Senior Director's Column

Shaking Hands and Opening Doors

APA Office of International Affairs Director Merry Bullock discusses the increasing amount of international outreach and exchange between psychologists, as well as the next steps for developing psychology as a mobile, international discipline.

By Merry Bullock, PhD

Merry Bullock

The wall facing my desk at APA holds a giant world map, printed in 2003. It never ceases to interest me. Apart from continual geographic affirmation (where are Aden, Botswana, Chile, Djibouti, Estonia, Fiji,…Zimbabwe?), its structure is a valuable backdrop for musing about national, regional and global interchange and isolation. As a two-dimensional map, the world looks uniform, compact and knowable – but as anyone who has travelled knows, there is amazing richness in the three-dimensional places behind the map.

Psychology is increasingly exploring this richness. Attendance at psychology world-congresses has been rising, the number of regional conferences that draw across multiple countries is growing, and associations are becoming more active in pursuing international interaction. Across every Division and area, APA’s members are engaged in a rich variety of international activities – from teaching to research to service.

APA also engages in a number of activities as part of its outreach as an organization. Its leaders regularly attend international meetings as guests and as participants; its journals include many editors, associate editors, reviewers and authors from around the world; it actively encourages journals to be part of PsycInfo and organizations to provide their “gray” literature for indexing; it supports volunteers at the United Nations to engage in the global NGO community; and it forges organization-to-organization agreements with national psychology associations. Just an example – in the last few years APA has signed Memoranda of Understanding (MOUs) with several national associations of psychology (see Memoranda of Understanding, and see the article this issue). Signing an MOU is not an endpoint of discussion or negotiation as many inter-country agreements are – rather it is the first step in a process of encouraging outreach, exchange and collaboration. It opens a door for next steps.

Now that doors are open, how do we move psychology from a tradition of individual exchange and international outreach to being an international discipline? Some suggestions from regional developments are to create structures for crosscountry consensus and to ask, as a discipline, what it would take to realize a world in which psychologists can easily gather information about the work, ideas, and plans of colleagues around the world; can easily know how to find colleagues with mutual interests around the world; can be sufficiently mobile to be a psychologist around the world?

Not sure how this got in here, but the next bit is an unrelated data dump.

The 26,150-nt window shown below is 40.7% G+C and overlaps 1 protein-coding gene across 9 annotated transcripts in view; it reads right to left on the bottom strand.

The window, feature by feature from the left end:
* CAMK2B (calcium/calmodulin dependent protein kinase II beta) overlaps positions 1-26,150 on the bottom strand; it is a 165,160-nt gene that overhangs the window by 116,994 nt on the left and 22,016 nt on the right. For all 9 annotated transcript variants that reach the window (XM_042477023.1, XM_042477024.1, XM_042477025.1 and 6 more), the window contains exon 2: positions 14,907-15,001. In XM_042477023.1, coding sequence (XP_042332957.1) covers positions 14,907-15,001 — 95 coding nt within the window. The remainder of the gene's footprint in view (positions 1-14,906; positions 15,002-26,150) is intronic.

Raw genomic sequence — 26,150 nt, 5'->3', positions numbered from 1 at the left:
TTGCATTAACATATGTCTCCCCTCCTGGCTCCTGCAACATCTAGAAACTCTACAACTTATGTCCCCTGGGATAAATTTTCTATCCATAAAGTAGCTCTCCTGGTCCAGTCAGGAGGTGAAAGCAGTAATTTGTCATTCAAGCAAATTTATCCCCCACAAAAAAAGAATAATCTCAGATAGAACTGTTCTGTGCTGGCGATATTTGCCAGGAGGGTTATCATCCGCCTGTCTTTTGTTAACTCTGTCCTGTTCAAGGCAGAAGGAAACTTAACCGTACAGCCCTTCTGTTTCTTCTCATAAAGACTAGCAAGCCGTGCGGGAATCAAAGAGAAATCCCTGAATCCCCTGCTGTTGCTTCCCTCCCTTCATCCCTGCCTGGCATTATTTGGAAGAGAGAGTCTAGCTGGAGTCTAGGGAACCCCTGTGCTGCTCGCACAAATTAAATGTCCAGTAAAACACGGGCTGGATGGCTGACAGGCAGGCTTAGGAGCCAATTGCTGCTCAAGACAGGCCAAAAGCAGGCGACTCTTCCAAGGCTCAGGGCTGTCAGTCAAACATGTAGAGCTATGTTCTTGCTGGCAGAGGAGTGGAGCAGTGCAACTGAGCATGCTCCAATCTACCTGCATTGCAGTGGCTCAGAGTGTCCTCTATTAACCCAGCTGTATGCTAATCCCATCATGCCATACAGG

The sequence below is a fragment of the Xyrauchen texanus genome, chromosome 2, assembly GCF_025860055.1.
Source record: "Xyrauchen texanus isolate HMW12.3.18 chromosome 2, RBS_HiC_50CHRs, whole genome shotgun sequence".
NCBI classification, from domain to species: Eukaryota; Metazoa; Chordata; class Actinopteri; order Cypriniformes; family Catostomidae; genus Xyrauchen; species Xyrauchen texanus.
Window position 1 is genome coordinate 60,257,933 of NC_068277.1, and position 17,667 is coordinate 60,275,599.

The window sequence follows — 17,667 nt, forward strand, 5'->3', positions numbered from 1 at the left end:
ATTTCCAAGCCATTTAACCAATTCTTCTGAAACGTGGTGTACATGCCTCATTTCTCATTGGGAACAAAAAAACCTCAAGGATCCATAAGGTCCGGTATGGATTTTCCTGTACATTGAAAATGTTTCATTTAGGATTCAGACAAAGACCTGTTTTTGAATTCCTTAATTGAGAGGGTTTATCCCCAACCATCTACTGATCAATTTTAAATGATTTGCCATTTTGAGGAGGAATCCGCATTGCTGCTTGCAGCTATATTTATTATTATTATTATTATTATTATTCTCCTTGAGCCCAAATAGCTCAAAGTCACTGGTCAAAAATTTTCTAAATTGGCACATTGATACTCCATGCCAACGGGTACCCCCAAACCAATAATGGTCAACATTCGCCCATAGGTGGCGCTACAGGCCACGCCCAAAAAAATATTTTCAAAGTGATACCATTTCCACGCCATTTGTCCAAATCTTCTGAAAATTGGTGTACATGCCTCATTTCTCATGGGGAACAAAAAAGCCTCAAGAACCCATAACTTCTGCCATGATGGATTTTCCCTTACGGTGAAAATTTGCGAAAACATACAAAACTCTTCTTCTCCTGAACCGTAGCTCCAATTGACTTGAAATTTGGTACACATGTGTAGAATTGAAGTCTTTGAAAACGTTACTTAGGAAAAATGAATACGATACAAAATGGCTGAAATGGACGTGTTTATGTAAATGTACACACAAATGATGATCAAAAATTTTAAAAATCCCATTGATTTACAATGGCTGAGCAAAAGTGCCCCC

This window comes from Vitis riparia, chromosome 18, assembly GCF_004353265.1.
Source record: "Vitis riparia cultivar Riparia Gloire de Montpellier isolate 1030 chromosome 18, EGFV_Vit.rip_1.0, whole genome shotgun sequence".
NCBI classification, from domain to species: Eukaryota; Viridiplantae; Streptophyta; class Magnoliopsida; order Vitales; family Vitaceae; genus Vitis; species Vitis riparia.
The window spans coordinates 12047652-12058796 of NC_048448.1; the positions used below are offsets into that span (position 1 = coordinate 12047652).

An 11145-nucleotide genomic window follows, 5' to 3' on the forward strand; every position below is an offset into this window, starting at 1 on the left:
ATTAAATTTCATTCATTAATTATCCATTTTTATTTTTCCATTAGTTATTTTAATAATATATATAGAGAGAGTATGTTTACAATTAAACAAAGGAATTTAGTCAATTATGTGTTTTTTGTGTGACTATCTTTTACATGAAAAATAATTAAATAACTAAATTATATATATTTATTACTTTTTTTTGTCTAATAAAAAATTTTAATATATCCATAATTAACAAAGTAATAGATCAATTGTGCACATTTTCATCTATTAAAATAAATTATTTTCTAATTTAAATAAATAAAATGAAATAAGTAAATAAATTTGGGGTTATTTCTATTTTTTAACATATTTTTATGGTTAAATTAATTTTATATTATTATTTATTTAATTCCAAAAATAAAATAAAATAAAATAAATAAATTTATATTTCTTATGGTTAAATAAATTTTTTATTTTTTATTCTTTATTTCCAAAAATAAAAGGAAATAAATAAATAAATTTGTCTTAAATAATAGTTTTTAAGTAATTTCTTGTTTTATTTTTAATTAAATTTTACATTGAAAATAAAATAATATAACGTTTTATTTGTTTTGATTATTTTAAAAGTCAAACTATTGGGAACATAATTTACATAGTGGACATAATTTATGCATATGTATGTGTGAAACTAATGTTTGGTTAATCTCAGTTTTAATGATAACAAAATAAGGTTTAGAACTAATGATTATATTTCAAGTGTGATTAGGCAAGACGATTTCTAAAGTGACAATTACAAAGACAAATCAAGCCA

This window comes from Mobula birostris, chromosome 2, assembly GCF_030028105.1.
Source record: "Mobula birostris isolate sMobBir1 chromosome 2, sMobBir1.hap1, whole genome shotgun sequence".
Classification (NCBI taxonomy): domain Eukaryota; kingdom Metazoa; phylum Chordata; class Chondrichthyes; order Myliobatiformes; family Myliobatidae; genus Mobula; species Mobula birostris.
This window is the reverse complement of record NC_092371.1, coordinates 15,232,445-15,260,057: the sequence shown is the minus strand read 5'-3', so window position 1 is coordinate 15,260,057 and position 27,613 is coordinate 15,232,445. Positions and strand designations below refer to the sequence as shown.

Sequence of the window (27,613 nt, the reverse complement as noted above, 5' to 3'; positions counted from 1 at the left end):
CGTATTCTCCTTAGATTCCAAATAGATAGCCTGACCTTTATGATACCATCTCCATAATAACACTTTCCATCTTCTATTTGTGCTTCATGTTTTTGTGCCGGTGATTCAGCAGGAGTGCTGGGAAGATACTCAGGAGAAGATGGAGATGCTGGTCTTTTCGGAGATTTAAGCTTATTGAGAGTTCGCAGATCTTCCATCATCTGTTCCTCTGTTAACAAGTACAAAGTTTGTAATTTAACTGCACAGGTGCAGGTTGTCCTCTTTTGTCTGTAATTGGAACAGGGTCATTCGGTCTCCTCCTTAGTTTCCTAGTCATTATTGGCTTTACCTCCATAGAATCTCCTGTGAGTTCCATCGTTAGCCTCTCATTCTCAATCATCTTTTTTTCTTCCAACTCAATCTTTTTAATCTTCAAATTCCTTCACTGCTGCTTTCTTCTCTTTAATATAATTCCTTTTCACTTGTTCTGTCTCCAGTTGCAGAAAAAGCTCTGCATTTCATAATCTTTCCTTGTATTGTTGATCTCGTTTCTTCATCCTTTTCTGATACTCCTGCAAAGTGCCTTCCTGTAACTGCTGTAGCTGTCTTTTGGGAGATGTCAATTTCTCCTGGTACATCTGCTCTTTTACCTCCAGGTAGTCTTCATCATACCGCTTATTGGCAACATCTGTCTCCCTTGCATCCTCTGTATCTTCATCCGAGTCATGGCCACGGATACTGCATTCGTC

These activities are already in place in specific areas. One example is the development of EuroPsy, a structure to develop regionally valid standards for quality assurance in professional psychology education, so that education in one country can be deemed equivalent to education in another. Another example is the goal of meetings such as the international conferences for licensing, credentialing and certification – the 5th such conference in 2013 will begin to address how to develop concrete mechanisms for international mobility.

Other examples concern how to promote contact. For example, the launch of a new information website “Psychology Resources Around the World”, which provides resources to find psychologists in departments of psychology or through associations in every country in the world. Or, as part of its MOU activities, APA and partners are beginning conversation about how to develop inter-university student exchange experiences for graduate students and faculty, and how to share informational resources.

What can individual psychologists do? From where I sit, the most important way to encourage internationalization is to tell each other about our work, our teaching, and our ideas. The most direct way is face-to-face at international conferences and congresses, or, if your travel budget is strained, by seeking out international attendees at domestic conferences or international colleagues in your own institution. Equally important is seeking out and reading about international work. Go to your library or search online for articles by authors from countries outside your region, or about research that takes place in areas outside your experience. In addition to this newsletter, read the online newsletters of other organizations or offices that are inherently international: the International Association for Cross Cultural Psychology Bulletin; the Bulletin of the International Association of Applied Psychology, the Newsletter of the International Association of Applied Psychology, or the International Psychology Bulletin of APA’s International Division.

Through mindful efforts to look beyond our own borders, we can give the two-dimensional map the depth of increased knowledge, awareness, and insight.